Photo: Chris Lake
Former president of Minor League Baseball Pat O'Conner
St. Petersburg; age 62
Shutting down the season because of the pandemic — intellectually, that was one of the easiest decisions I’ve had to make. I hate what happened, but I have no qualms with what happened because shutting down was in everyone’s best interest. We couldn’t bubble the Minor Leagues. We couldn’t ensure safety. It was gut-wrenching emotionally. I was physically upset over it, but we didn’t have any choice.
In high school, I was a very average baseball player. I tell people I played college baseball very poorly and that’s why I wear a suit now and not a uniform.
I don’t mind being at the beach, but I don’t like being on the beach. I don’t like sand. So put me in a cabana and give me something cold to drink. And I have fair skin, so give me plenty of sunscreen, and I’ll go to the beach. But don’t expect me to get on the beach.
There’s going to be less affiliated baseball. Major League Baseball has made that decision. They’re going to cut 40 teams. I worry for the Minor League experience. Major League Baseball intends to brand the teams as Major League Baseball subsidiaries. I worry about that. It’s clearly not good for the game, in my opinion. I don’t think it’s good for the country. It’s certainly not good for the 40 cities that will lose teams, and I think many of the 120 teams that will survive are going to struggle.
My parents were workaholics. My mother was a farmer’s daughter, and so I got to spend time on the farm with grandma and grandpa. My dad used to drive a horse-transportation van, so I grew up around horses. When I went to Wittenberg University, I went as pre-vet. I wanted to be a veterinarian, but I realized in chemistry 101 that the veterinary thing was just not going to work out.
It’s possible to run a fan-friendly, family-oriented, fun business and make money doing it. When I look at our clubs, I think the most successful clubs keep customer service, fan interaction and fan experience No. 1. People who put financial gain ahead of experience often struggle because they inherently make decisions on the bottom half of the P&L, the expense side, where you’re cutting expenses, and you’re pressing the top half of the budget, raising prices.
I’m not progressive, but I don’t think I’m so stuffy that I won’t accept new things. I developed a PowerPoint presentation about a year and a half ago and ran up and down the halls thumping my chest that I finally did a PowerPoint, and the guys are looking at me like, PowerPoint? We don’t even use that anymore.
When I was riding to the park on my bike as a 9 or 10-year-old, or when I was playing center field at Grove City High School or left field for Wittenberg University, I didn’t dream about being president of Minor League Baseball. That’s not an aspiration. But in Vero Beach, that first year I got a job working in the business side of baseball, it dawned on me that I can do this, that I can have a career in baseball.
I never chased money. I know a lot of people who make a lot of money who are miserable.
Dodgertown is where I got my start. It’s now called the Jackie Robinson Training Complex. I’m very fond of Vero Beach. I will drive to Vero Beach just to have dinner.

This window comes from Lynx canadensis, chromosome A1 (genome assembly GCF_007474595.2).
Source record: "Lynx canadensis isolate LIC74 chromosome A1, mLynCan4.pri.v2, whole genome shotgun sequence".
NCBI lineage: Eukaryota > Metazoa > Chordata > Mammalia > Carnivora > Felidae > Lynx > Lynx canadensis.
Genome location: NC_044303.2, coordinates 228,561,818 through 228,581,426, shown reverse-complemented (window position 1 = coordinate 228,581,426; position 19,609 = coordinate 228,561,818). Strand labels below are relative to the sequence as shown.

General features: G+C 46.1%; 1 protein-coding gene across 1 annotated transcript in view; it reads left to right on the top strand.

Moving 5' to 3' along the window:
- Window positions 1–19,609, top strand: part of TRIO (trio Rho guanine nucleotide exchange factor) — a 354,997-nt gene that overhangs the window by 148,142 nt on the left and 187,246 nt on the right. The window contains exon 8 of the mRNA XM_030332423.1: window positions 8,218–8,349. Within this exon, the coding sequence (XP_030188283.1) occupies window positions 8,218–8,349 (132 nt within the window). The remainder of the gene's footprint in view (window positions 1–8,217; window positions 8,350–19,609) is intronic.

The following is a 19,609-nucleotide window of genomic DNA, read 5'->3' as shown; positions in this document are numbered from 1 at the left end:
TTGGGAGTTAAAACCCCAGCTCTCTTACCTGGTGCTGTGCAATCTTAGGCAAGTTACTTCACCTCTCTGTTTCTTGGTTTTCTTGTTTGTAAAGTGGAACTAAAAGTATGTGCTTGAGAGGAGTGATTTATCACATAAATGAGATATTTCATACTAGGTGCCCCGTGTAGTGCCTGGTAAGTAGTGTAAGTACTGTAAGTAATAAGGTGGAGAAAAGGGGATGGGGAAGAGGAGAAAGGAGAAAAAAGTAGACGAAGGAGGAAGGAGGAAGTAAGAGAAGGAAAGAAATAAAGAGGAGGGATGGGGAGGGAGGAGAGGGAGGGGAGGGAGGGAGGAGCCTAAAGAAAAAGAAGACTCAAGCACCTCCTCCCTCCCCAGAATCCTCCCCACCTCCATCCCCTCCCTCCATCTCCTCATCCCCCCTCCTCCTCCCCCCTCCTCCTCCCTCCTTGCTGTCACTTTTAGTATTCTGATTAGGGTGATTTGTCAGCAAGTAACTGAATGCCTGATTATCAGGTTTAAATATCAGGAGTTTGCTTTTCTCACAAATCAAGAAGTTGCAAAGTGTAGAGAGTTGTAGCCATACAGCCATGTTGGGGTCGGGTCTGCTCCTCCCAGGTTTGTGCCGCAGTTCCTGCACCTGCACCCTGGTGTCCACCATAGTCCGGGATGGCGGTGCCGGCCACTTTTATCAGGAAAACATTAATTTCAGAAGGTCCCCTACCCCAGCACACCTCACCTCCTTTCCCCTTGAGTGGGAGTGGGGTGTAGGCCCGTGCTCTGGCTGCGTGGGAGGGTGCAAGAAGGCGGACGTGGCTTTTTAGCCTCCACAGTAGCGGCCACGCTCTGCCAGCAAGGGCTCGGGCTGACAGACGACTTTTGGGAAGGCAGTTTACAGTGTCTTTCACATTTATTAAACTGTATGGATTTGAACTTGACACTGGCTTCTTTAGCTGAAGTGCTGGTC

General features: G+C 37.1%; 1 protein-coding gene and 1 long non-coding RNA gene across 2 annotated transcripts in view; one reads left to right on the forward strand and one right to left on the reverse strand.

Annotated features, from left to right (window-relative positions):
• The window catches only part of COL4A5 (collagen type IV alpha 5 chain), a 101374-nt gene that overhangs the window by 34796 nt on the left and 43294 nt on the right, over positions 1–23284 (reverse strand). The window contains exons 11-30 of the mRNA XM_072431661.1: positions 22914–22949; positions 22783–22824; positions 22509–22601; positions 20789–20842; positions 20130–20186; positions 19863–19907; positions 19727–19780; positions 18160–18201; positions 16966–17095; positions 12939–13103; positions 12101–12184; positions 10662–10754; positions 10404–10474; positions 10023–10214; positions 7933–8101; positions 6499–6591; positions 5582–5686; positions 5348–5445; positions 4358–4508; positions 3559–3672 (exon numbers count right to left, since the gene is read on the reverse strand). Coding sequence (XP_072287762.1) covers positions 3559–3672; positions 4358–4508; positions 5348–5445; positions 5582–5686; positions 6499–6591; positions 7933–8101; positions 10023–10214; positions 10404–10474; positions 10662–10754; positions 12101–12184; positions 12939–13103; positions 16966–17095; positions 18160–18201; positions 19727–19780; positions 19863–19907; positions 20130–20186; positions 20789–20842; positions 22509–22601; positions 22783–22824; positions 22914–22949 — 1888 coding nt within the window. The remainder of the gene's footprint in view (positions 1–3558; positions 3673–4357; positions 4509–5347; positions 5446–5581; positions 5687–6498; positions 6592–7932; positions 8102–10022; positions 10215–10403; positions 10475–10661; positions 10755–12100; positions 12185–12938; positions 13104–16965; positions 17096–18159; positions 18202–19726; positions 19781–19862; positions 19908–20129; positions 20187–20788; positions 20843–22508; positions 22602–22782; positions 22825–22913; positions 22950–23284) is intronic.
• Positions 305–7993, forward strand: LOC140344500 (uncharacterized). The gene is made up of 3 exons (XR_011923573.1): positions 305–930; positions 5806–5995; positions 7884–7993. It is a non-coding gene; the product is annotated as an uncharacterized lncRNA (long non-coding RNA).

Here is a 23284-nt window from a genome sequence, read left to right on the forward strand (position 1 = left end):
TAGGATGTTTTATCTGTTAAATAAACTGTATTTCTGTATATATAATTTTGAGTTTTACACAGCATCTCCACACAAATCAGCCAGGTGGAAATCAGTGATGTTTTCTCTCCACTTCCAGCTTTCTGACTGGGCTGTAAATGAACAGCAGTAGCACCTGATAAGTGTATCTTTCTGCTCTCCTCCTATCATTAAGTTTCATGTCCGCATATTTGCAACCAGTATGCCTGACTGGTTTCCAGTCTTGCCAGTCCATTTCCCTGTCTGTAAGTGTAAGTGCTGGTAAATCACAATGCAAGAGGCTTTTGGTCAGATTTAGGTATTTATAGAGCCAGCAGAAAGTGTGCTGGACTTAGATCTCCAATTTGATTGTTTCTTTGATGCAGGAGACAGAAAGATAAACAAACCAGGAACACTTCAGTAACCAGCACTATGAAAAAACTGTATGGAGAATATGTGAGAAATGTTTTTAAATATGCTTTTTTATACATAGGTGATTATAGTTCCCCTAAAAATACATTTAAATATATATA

The appetite for baseball will resume. Minor League Baseball and its people are extremely resilient. There are questions about what a 2021 season would look like. Hopefully, 2022 will be an opportunity to start to rebuild. I’ve had a lot of executives and owners tell me that it could very well be 2023 or 2024 before they get out from under the economic impact of COVID-19.
I had three years left on my contract, but I decided to retire. I’m not going to stay just to get a check or fight what is the undeniable path baseball is on. The sport has been too good to me. For the better part of 40 years, I gave Minor League Baseball everything I had, and everything I have today has virtually come to me through Minor League Baseball, so I think we’re kind of even, and I can walk away with my head up.
Florida does a very good job of attracting and managing the number of tourists who come here. I spent 6½ years in Kissimmee and the Disney traffic and all that. You just have to manage to work around it. You have to understand that the things that are so good about this area are why those people are here.
I’m a firm believer that if you are going to lead from the top, you have to get your information from the bottom. The boots on the ground, the people who are doing it, you have to listen to them.
When we went through the 2008, 2009 financial crisis, people were hurting. When you would go to a Minor League park, when you’d see people walk in, you could see them exhale. It was palpable. And that’s what will happen post-pandemic. Minor League Baseball will play a central role in helping this country heal.
Read more in Florida Trend's February issue.
Select from the following options:
In case you missed it:
- Dave Krepcho is a Florida Icon
- Karen Bell is a Florida Icon
- Jack Payne is a Florida Icon
- Florida Icon: Richard Bowers
- Icon Yann Weymouth shares his secrets to successful architecture
- Meteorologist Bryan Norcross
- Florida Icon: Richard Lapchick
- Astronaut Nicole Stott is a Florida Icon
- Ed Chiles is a Florida Icon
- Steven Yerrid is a Florida Icon